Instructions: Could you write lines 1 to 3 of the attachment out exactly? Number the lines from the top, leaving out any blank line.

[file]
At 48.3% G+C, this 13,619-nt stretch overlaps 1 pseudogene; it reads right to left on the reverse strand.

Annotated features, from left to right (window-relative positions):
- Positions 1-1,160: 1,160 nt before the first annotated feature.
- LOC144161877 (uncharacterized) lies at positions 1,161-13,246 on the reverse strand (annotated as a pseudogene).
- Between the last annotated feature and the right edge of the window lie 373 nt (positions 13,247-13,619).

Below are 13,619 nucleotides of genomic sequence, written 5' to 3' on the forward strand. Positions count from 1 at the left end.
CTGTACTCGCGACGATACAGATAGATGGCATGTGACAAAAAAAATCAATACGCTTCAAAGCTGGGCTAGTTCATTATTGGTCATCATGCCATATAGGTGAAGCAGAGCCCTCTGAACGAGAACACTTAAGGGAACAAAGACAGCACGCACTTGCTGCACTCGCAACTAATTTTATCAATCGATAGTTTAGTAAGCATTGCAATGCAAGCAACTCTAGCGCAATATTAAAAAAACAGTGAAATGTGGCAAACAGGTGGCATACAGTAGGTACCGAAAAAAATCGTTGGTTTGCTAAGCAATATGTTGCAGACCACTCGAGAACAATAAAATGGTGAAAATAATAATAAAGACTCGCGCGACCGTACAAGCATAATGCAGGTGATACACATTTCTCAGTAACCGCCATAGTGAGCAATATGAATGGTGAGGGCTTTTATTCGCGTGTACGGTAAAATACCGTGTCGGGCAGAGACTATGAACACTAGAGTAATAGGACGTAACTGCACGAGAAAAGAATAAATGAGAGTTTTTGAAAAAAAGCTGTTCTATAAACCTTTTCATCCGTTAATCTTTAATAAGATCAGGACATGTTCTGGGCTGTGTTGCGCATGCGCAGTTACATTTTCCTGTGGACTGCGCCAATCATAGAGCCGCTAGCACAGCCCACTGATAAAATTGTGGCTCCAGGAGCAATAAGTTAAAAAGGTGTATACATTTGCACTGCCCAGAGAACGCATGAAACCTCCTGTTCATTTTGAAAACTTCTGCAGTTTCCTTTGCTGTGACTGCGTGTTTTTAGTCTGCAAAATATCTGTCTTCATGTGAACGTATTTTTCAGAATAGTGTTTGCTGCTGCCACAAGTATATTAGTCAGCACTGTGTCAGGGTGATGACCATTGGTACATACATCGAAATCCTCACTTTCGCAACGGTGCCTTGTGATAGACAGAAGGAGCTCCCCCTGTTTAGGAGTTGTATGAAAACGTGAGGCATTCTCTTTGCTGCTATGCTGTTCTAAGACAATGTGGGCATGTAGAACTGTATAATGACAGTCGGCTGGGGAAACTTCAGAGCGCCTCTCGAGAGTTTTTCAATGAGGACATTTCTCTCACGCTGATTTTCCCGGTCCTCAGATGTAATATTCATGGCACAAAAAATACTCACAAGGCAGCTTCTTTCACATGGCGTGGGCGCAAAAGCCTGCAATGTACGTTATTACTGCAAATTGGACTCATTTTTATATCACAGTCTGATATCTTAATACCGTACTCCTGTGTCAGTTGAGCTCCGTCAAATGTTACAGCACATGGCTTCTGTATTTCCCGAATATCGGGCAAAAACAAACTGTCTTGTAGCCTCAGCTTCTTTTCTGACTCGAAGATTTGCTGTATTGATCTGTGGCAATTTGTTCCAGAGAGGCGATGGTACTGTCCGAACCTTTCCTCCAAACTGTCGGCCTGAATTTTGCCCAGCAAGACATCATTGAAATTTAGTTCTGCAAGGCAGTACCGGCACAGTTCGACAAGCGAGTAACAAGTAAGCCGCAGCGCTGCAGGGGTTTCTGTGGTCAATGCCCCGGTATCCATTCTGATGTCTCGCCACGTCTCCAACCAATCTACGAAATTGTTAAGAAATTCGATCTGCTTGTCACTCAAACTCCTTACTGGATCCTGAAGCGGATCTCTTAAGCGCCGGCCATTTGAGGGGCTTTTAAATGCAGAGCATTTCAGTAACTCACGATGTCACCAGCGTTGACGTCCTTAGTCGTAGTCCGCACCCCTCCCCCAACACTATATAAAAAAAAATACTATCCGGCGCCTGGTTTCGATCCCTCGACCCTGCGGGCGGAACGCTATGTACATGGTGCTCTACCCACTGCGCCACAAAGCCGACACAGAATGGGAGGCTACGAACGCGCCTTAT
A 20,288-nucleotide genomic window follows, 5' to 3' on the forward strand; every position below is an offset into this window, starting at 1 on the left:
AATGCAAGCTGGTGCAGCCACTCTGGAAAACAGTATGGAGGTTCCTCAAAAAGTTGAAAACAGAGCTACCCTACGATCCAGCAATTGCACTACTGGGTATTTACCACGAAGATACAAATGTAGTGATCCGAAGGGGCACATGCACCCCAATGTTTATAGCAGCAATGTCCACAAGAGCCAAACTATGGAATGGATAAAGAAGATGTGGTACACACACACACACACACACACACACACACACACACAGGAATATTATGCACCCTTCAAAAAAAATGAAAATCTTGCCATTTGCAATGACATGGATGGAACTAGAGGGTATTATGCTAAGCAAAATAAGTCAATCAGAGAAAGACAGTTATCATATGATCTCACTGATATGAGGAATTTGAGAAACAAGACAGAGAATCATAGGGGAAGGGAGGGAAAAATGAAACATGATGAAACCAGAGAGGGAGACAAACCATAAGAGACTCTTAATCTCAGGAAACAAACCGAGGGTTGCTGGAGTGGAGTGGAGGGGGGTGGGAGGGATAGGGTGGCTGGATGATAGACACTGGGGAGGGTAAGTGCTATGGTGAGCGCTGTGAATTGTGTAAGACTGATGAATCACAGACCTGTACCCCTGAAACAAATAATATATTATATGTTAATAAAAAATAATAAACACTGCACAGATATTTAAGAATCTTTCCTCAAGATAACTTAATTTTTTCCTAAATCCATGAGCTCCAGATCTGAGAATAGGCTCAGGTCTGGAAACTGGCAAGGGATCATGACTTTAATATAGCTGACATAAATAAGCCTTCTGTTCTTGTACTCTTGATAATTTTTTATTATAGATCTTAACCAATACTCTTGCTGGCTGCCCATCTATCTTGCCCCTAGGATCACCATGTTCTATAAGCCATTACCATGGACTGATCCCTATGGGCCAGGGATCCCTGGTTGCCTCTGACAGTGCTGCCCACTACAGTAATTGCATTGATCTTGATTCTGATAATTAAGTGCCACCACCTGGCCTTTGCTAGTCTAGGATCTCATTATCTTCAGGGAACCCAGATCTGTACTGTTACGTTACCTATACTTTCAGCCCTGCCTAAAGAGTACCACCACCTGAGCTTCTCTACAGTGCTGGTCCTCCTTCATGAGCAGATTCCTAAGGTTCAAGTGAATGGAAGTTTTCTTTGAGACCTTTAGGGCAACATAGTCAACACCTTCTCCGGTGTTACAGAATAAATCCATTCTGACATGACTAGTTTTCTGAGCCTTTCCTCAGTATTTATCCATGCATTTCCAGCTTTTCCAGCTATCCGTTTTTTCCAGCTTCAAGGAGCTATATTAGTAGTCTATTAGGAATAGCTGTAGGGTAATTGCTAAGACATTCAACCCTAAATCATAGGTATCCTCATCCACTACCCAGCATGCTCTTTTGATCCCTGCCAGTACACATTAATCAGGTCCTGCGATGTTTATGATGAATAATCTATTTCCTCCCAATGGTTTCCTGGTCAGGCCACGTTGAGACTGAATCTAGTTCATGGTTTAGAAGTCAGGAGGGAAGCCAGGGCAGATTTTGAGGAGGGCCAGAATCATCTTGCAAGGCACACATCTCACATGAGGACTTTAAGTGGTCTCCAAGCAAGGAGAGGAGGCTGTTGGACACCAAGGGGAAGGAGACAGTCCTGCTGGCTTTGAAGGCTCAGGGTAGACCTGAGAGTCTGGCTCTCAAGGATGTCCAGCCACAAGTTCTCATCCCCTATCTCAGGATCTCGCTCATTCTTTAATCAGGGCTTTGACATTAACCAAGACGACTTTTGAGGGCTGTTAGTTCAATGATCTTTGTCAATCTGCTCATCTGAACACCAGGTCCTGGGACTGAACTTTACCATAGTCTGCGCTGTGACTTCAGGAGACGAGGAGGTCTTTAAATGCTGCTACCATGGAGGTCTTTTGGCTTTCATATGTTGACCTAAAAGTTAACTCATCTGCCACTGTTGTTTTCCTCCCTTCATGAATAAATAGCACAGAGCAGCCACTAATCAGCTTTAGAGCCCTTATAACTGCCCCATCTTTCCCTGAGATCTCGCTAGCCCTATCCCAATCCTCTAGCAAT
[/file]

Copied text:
At 48.3% G+C, this 13,619-nt stretch overlaps 1 pseudogene; it reads right to left on the reverse strand.

Annotated features, from left to right (window-relative positions):
- Positions 1-1,160: 1,160 nt before the first annotated feature.